The accident and emergency department at Eastbourne DGH is bucking a national trend in being overstaffed.
A nationwide survey this week found East Sussex Healthcare NHS Trust was one of just 16 trusts in the country which had a higher number of staff on A&E than it had originally budgeted for.
In fact, across the trust’s two main hospital sites (Eastbourne’s DGH and the Conquest) it currently fills the hours of around five additional members of staff than budgeted for.
Elsewhere in the country almost 100 trusts are suffering from a staffing shortfall ranging from between one per cent up to 43 per cent in the worst cases.
Much of this is put down to a shortage of experienced staff, meaning trusts are unable to fill vacant positions, with A&E proving particularly problematic. And although the overall picture in East Sussex is encouraging, the trust is experiencing similar problems, albeit on a smaller scale.
Both the DGH and Conquest A&E departments are budgeted for five consultations, meaning in an ideal world both hospitals would have five experts employed at any one time. However, a shortage of qualified applicants means both sites are running at three and half consultants.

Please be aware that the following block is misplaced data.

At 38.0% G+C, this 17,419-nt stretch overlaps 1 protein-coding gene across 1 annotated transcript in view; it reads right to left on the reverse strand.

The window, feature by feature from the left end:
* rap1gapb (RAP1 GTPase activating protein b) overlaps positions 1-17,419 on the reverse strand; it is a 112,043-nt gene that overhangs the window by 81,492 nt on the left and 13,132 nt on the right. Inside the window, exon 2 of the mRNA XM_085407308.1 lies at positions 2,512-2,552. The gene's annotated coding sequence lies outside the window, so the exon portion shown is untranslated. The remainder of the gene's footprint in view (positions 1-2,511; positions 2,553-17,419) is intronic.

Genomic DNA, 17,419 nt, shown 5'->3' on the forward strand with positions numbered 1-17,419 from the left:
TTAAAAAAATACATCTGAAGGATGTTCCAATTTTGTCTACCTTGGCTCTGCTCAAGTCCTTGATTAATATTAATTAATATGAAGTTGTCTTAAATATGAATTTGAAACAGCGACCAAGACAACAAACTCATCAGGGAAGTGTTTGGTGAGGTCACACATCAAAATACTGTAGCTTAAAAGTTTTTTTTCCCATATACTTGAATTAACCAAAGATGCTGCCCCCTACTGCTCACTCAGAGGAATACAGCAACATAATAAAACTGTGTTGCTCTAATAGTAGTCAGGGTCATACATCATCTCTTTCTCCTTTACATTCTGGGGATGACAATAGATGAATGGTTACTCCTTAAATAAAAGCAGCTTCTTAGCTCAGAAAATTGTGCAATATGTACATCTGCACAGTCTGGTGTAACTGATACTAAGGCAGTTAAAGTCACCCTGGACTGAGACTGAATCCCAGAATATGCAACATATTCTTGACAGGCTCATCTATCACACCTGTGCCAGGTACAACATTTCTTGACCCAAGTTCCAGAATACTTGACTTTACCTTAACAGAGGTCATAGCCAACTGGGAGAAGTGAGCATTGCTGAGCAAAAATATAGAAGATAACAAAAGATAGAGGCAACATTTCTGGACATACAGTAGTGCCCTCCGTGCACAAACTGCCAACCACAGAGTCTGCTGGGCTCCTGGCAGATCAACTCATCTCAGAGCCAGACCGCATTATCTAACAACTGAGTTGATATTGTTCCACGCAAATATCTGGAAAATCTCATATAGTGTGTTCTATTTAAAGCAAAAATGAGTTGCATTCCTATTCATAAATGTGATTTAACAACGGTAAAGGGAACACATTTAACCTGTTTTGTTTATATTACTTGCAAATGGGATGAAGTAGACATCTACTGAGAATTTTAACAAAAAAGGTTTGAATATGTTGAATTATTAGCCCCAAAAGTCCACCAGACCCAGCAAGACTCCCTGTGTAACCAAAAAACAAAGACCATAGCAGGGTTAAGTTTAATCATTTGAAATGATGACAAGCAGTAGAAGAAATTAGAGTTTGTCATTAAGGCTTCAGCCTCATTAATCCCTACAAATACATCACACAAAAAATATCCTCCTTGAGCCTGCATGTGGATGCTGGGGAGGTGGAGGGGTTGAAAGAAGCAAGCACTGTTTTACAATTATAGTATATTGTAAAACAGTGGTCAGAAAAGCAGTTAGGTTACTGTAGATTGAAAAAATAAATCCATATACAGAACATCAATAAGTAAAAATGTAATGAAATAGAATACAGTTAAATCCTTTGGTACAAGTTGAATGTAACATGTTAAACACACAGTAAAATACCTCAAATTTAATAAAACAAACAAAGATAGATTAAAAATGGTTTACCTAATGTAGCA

This, the trust says, while not ideal is temporarily partly for by the extra additional medical staff at each base. The Conquest currently boasts 19 other medical staff and 61 nurses, compared to the 15 and 56 budgeted for. The DGH however is experiencing a shortfall of around two people, with 18.8 other medical staff (against 17 budgeted) but less nurses at 60 compared to 62.
That adds up to a budget of roughly 84 against a total level of 82.
A spokesman for East Sussex Healthcare NHS Trust said, “Our staffing levels in A&E across the trust are virtually up to their budgeted establishment. We have, for some time, been trying to recruit more A&E consultants but have found this difficult due to a national shortage of emergency medicine doctors. However, we have recently appointed an additional locum consultant. We are maintaining our A&E performance with over 95 per cent of patients treated and either discharged or admitted within four hours.”